Sometimes I pray like I’m a child. This is the easiest. I’m just talking to my Father. Other times I pray properly, like I’m being graded for getting all the “right” things in when I approach the throne. There are prayers when I groan and no words will come at all. This is when I believe the Holy Spirit is carrying my pleas and Christ Himself is praying for me. I spent much of last year studying prayer. I now own a shelf full of books on the subject. I’m most grateful for the wisdom from Richard J. Foster’s Prayer: Finding the Heart’s True Home. Richard writes,

“I discovered that regular patterns of devotion form a kind of skeletal structure upon which I can build the muscle and tissue of unceasing prayer.”

I realized that much of my “pray without ceasing” life was throwing out little thoughts towards Him throughout the day and calling it prayer. After reading Richard’s book I began set times during the day to pray. I haven’t always been a knee praying person, but I knew if I was to follow the discipline of a pattern of prayer I would need a place, and it might need to be a little uncomfortable. This is when I bought my prayer bench.

Prayer Bench

The past few months I have struggled the most I think I ever have to find words. I kneel at the bench with my heart broken open, and I cry. It is during these times I am grateful for the prayers of other saints lifted up and also recorded. I read them out loud. I repeat them. I thank God they found the words for me. The following prayer is one I took to the hospital with me for my surgery, and I have prayed it over and over again since.

Dear God, please take my hand and help
me walk through this fire.
Don’t let me slip away, please hold me
in your power.
Help me see the light and to hold on
tight, to have faith.
Help me to learn what it is you want
me to learn.
Help me retain my dignity and help me
to accept what I can’t change.
Guide me … sit in my heart.
Don’t allow despair to swallow me.
Please God, show me a road out of here.
Help me find the strength to cope …
and to grow.
Help me regain my health … please God.
Carry me if I can no longer manage to
stand,
and set me under the shade of your tree
so I can heal.
Please show me the path to peace, and
mend my heart.
God, I am powerless in this valley of pain,
please lift me up and always let me know
your presence.
Please be in my heart and take my
shaking hand.
Amen

A Prayer By Sherry Larsen

Is there a written prayer you cherish? Do you find discipline aids or hinders your prayer life? I’d love to know what God has taught you about praying.

You might also like

Do you See? Gauntlet Story Feast

by

*“Our whole business, then, brethren, in this life is to heal this eye of the heart whereby God may be seen.”–St Augustine

DSC_0156

I wrote the following post December 2, 2011, having just returned home from my first neurosurgery. I’m now snuggled under the same quilt in my own light filled home recovering from my seventh neurosurgery. I am so filled with suffering I can scarcely breathe. It is not the physical hurt. I’m convinced I could win a pain endurance trophy in a suffering Olympics. I am only slightly bothered by intense post surgical pain, because I can mentally understand it. Compared to the headaches before this latest fusion and the insane burning of my hands and feet, both of which resolved instantly with the pressure removed from my spinal cord, I know this is the good kind of ache. This is skin and flesh binding to one another over additional scaffolding in my delicate spine. The suffering I face now is in my mind and my heart.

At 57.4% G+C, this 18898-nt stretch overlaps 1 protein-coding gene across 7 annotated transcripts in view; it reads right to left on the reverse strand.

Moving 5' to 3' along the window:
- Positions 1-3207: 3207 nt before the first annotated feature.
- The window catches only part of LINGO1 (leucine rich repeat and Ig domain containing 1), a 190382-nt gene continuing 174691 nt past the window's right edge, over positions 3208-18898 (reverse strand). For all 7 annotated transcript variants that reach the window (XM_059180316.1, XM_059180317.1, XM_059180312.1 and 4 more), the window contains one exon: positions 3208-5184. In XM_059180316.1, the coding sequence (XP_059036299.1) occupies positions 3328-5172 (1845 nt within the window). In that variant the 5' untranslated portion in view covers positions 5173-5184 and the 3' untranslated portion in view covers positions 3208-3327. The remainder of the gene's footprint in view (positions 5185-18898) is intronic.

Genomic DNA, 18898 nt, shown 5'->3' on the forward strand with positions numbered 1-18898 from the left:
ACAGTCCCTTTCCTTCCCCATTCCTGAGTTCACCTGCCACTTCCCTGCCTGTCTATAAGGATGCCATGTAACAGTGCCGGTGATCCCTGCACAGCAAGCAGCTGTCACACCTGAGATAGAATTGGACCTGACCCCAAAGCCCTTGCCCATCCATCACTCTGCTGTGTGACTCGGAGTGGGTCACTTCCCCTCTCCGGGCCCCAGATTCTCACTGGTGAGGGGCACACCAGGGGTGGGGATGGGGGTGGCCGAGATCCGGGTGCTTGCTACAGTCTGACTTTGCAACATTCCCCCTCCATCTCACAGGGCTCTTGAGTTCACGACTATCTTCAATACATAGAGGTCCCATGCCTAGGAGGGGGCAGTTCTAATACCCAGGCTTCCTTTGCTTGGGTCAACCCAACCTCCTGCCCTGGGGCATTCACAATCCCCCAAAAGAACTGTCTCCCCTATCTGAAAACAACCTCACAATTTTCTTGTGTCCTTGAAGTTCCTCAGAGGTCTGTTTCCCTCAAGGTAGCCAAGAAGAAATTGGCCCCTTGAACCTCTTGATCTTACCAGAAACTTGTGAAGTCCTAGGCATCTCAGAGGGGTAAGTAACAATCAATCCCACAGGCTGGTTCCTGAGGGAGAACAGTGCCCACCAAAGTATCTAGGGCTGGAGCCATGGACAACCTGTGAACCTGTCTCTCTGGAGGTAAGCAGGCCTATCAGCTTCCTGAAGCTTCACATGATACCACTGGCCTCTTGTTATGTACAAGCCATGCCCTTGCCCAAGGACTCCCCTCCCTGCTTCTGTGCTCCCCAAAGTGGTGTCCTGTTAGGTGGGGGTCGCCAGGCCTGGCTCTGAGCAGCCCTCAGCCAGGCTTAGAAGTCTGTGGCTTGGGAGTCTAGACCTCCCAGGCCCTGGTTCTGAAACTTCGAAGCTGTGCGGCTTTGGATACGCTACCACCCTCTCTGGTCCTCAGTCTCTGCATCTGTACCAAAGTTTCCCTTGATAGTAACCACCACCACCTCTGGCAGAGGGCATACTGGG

I believe I see clearer than ever, but those who have necessarily walked this Gauntlet with me seem to have cloudier vision and lost more perspective each time we’ve done this. Maybe they are just tired. My oldest daughter, Delaney, came to the foot of my bed yesterday. We were talking about upcoming school shopping and in the honesty we’ve always shared she said, “This is just hard. You are grumpy, and I know it is because you are hurting, but every summer is like this.” I am wrecked. The truth is I have one of those “on this day” apps for Facebook, and I realize how many years we have been in continuous crisis, leading up towards it or recovering from it. Dan and I had a fight last night. We don’t fight. Ever. Truly. I sometimes want to give him an out. He has to want that. All I wanted was a hug. He said I was too “brittle.” I know he wonders if he will ever have his wife back. We both know he is not cut from the cloth that cares for someone sick long term and certainly not disabled. He cannot advocate. He can barely sit in a hospital room. I don’t think his love for me is tied to this. I think it’s just too much to ask of him. I know that’s a real thing. You’re a fool if you think it’s not. My dad reminded me recently one of the most painful things I know to be true. “Most men would have left.” It is only my little Danica whose empathy seems to know no bounds. Although she cannot remember fully her own surgeries or even the months of being held in a brace which kept others from real touch she finds me and clings to me in the awkward way you must when your mommy is wearing an Aspen collar all day and night.